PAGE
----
- Web App: This app type delivers the app to users as a web app that they access through their mobile device's web browser. A web app does not need to be downloaded or installed on the device. You can deliver apps of this type through any of the App Catalogs (web or native).
- Hybrid App: This app type delivers a web app to your users as part of a native iOS or Android app. Like any other native app, users must install the app on their devices before they can run it. The web app appears in an embedded web view that provides access to the app functionality without all the features of a fully developed browser. For example, users will not see an address bar that reveals the URL of the web app. By adding a web app as a hybrid app, you can leverage features of Apperian that are available with native apps only. For example, you can apply policies to it, sign it with Apperian, and use reports to track its download history. For more information, see Hybrid Apps (Delivering a Web App as a Native App).
Recognizing Minimum OS Requirements
If a device does not meet a native app's minimum OS requirements, the app is not listed in the App Catalog. Also, if an app is marked as mandatory, a user is not forced to install the app when logging in to the App Catalog on a device that does not meet the app’s minimum OS requirement.
At any time, you can update an app to distribute a new version to your App Catalog users. Apperian manages app versions and sends push notifications to alert users about new updates. When you update an app, you can choose to let users decide when they want to update, or you can make the update mandatory either the next time the user logs in to the App Catalog, or by a particular date. Users cannot continue to use the App Catalog until they install all mandatory updates.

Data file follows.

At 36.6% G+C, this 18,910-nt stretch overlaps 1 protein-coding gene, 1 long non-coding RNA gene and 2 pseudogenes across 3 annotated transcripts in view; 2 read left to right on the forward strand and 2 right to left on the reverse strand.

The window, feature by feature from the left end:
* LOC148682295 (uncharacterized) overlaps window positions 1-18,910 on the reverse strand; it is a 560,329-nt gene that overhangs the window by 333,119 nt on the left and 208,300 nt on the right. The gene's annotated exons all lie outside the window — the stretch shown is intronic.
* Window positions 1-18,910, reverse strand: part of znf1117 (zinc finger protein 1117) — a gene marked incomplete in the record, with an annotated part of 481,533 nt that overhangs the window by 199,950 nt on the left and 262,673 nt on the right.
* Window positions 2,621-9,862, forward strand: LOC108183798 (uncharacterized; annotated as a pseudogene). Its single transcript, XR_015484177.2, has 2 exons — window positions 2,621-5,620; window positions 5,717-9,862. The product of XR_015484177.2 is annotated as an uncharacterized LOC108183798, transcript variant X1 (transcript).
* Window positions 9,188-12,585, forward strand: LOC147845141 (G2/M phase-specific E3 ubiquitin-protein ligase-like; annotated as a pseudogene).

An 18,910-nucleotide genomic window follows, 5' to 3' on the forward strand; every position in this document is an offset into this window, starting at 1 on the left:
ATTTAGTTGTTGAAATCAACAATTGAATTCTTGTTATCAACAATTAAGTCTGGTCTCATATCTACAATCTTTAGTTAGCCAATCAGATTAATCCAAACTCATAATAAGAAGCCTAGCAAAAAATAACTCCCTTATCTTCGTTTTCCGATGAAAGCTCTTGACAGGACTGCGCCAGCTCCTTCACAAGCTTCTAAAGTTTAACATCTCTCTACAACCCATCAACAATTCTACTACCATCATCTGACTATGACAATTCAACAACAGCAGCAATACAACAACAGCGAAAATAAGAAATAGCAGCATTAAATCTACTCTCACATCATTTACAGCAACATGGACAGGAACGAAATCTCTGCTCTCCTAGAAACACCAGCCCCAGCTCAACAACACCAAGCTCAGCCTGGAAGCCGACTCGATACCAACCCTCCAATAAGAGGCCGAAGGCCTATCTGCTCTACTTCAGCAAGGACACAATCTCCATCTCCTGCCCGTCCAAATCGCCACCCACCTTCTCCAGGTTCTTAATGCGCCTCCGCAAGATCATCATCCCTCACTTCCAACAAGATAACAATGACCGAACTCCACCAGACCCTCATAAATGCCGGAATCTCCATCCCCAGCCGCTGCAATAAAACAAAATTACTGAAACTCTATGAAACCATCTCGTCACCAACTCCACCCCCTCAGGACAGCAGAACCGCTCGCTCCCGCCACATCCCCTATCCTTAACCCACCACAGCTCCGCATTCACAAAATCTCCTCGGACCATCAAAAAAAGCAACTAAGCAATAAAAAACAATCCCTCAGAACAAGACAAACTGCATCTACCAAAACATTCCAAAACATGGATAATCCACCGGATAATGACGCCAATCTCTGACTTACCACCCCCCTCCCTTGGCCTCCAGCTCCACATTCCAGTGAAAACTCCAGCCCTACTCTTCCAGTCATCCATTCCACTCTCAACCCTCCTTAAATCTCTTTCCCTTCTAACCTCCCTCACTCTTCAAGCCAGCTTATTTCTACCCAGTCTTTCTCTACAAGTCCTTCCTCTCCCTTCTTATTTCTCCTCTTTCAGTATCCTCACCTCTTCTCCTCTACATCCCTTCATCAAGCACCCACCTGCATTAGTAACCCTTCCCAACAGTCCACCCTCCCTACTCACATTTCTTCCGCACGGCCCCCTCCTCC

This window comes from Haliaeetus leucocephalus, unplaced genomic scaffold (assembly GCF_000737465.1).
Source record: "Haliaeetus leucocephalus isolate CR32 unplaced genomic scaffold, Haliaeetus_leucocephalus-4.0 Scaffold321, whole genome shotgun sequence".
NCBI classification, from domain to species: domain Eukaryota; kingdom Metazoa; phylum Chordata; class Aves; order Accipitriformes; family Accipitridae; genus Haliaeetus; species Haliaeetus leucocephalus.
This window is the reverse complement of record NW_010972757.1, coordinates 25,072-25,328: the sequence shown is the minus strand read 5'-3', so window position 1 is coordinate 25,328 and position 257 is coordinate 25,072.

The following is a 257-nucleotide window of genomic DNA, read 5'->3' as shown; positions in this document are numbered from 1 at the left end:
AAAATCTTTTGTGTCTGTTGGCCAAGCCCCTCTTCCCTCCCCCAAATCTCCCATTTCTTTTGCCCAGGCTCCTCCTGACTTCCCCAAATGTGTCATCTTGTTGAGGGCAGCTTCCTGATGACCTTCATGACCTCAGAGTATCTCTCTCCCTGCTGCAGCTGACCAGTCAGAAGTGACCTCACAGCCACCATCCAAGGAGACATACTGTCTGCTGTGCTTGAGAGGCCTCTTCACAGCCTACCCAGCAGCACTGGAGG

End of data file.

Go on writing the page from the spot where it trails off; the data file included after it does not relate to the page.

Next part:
To make it easier for users to always have the latest version of an app, you can apply the Self Updating App policy. When an app has the Self Updating App policy applied, whenever the user launches the app, Apperian checks if there is a new version, and if there is, prompts the user to install it. When an update is mandatory, Apperian blocks a user from opening the app until the user installs the latest version.
Tracking App Usage
Protecting and Inspecting Applications
You can use the Admin Portal to apply policies to individual iOS and Android apps in your Apperian account. Applying policies enables you to add multiple layers of protection to any app that needs more security.
Apperian can also inspect apps to screen for risky behavior and vulnerabilities, such as malware, trojans, and intellectual property exposure. When you request an inspection you are provided with an Inspection Report that serves as a powerful Mobile App Risk Management tool. Not only can an inspection detect malicious mobile apps, but it can spot vulnerabilities due to poor programming and design practices.